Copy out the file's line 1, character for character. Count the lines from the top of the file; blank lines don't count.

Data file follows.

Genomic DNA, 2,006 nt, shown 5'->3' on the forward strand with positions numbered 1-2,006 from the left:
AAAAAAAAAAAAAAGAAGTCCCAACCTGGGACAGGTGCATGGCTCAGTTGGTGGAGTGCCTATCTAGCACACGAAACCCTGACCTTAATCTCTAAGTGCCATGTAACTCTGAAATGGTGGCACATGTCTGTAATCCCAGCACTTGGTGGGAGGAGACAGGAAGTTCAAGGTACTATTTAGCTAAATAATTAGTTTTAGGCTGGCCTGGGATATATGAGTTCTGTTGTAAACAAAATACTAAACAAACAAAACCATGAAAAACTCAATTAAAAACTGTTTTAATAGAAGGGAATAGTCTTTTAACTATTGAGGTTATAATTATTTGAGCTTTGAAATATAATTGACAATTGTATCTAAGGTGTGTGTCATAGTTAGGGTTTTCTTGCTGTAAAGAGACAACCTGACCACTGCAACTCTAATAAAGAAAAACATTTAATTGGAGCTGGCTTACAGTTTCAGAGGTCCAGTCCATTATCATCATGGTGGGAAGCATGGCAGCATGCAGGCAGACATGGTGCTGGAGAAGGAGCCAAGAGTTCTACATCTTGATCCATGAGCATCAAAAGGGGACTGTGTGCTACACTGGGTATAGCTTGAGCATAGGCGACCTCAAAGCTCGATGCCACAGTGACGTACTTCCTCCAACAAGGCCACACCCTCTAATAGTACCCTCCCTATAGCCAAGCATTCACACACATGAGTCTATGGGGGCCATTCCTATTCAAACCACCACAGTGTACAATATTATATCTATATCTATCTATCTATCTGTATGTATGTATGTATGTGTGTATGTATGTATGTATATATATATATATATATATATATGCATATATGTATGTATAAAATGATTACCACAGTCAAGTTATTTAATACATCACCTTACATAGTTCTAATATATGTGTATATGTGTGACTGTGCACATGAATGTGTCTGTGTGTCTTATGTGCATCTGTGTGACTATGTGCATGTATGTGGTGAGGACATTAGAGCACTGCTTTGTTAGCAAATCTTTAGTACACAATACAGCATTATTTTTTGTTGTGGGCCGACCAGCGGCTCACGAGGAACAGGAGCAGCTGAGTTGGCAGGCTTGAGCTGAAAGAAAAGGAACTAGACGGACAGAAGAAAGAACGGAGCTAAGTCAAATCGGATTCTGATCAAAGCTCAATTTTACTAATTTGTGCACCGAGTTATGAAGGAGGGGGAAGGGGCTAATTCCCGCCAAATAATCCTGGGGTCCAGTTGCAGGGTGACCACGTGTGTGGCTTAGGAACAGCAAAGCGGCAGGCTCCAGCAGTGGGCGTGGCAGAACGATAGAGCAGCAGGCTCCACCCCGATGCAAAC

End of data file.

Genomic DNA, 2,006 nt, shown 5'->3' on the forward strand with positions numbered 1-2,006 from the left: